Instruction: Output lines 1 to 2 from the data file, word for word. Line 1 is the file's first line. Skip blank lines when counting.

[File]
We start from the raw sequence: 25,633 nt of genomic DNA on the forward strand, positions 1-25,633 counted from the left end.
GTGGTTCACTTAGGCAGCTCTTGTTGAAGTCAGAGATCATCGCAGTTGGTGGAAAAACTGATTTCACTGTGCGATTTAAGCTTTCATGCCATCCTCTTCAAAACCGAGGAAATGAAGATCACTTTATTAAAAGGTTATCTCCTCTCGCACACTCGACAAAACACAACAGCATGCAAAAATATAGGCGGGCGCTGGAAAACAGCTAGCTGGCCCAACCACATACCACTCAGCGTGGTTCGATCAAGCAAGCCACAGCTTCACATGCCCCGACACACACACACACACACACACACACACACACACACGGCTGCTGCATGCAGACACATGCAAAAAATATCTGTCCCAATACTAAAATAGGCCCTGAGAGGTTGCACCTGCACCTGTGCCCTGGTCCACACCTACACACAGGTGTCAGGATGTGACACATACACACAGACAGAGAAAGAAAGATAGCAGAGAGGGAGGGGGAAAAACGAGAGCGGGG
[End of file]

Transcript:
We start from the raw sequence: 25,633 nt of genomic DNA on the forward strand, positions 1-25,633 counted from the left end.
GTGGTTCACTTAGGCAGCTCTTGTTGAAGTCAGAGATCATCGCAGTTGGTGGAAAAACTGATTTCACTGTGCGATTTAAGCTTTCATGCCATCCTCTTCAAAACCGAGGAAATGAAGATCACTTTATTAAAAGGTTATCTCCTCTCGCACACTCGACAAAACACAACAGCATGCAAAAATATAGGCGGGCGCTGGAAAACAGCTAGCTGGCCCAACCACATACCACTCAGCGTGGTTCGATCAAGCAAGCCACAGCTTCACATGCCCCGACACACACACACACACACACACACACACACACACACGGCTGCTGCATGCAGACACATGCAAAAAATATCTGTCCCAATACTAAAATAGGCCCTGAGAGGTTGCACCTGCACCTGTGCCCTGGTCCACACCTACACACAGGTGTCAGGATGTGACACATACACACAGACAGAGAAAGAAAGATAGCAGAGAGGGAGGGGGAAAAACGAGAGCGGGG